Inquirer Editorial: Reptile crossing

A northern pine snake, with DEP zoologist William Pitts.
A northern pine snake, with DEP zoologist William Pitts.
Posted: August 05, 2014

While easing human travels via the Atlantic City Expressway, New Jersey officials have admirably accommodated the rare reptiles that might venture to cross the highway. Better yet, they're deploying technology to make sure they do so.

Vehicles traveling along the six-lane highway, which divides the Pinelands National Reserve, are a threat to some of New Jersey's already threatened wildlife population. One rare creature that finds its home in the Pinelands is the elusive northern pine snake.

At up to seven feet long with boldly patterned light and dark scales, the snake may look scary, especially when it hisses loudly and vibrates its tail at an intruder. According to the New Jersey Division of Fish and Wildlife, however, the pine snake "is harmless to people and is a beneficial predator in nature."

And of course it's no match for a speeding Shore-bound SUV. So the South Jersey Transportation Authority partnered with the New Jersey Department of Environmental Protection to build four tunnels beneath the Atlantic City Expressway as part of the widening project now nearing completion, allowing animals to traverse the road without the risk of becoming roadkill. Similar crossings are being planned around the state to protect amphibians and reptiles in particular, cold-blooded creatures being dangerously attracted to sunbaked roads.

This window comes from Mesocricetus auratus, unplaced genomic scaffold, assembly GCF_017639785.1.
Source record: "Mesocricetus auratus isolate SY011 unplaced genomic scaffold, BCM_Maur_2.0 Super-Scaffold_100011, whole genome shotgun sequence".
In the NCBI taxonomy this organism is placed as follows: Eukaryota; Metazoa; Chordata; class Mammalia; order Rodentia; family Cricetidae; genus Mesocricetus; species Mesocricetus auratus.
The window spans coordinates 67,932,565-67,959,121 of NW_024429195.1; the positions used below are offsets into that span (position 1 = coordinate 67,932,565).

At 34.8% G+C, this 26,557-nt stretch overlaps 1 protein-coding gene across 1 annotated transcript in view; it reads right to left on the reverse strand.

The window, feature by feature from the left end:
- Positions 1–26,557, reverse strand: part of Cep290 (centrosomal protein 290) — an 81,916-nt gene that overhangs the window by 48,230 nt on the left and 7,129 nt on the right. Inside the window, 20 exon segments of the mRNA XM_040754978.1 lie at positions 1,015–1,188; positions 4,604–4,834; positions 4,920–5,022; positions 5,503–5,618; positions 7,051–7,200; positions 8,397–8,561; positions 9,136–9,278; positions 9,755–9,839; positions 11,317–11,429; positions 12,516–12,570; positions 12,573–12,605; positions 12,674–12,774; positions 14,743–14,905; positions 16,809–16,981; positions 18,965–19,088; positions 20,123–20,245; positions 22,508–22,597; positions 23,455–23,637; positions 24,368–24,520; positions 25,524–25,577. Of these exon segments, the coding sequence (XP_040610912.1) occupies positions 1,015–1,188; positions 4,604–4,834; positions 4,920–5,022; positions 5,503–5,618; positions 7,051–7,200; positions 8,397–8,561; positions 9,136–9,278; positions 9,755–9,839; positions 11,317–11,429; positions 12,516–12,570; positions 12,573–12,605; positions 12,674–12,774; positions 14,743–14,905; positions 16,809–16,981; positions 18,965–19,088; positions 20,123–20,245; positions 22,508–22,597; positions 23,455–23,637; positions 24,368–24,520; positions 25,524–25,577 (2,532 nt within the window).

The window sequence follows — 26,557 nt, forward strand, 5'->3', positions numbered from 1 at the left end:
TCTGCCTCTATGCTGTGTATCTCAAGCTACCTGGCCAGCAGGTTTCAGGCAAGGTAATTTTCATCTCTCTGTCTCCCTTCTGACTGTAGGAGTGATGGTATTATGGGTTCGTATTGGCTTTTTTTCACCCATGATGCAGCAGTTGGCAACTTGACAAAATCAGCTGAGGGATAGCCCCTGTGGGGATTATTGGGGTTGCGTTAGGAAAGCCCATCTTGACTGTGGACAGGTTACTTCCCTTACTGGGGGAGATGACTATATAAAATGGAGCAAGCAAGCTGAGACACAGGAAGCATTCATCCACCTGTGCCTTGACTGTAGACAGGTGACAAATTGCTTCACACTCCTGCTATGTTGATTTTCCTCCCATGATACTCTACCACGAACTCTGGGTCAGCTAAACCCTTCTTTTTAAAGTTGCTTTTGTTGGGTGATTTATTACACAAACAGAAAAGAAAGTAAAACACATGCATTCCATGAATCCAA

Motion-activated cameras were recently added to capture animals traveling through the tunnels on video, as The Inquirer's Jan Hefler reported. They will help conservationists determine how well the tunnels are allowing the pine snake and other species to travel to and fro without spending time on the unforgiving road.

The DEP's Bob Considine said agency officials hope footage from the cameras will eventually be available to the public online, though not necessarily live. "We think people would enjoy it," Considine said.

The Atlantic City Expressway marked the 50th anniversary of its opening last week; construction started in 1962 and was completed three years later. The current $58 million widening project will add a third westbound lane from the Garden State Parkway to Route 73. The highway became vital to the region long before the Pinelands won national protection, much as the needs of America's drivers have long superseded the needs of its wildlife, even if the latter have always been threatened by highway development and traffic.

The tunnels, and the effort to ensure they're working, are a modest but noble attempt to reconcile the needs of people and nature. Here's hoping evidence of their success will soon show up on our screens.

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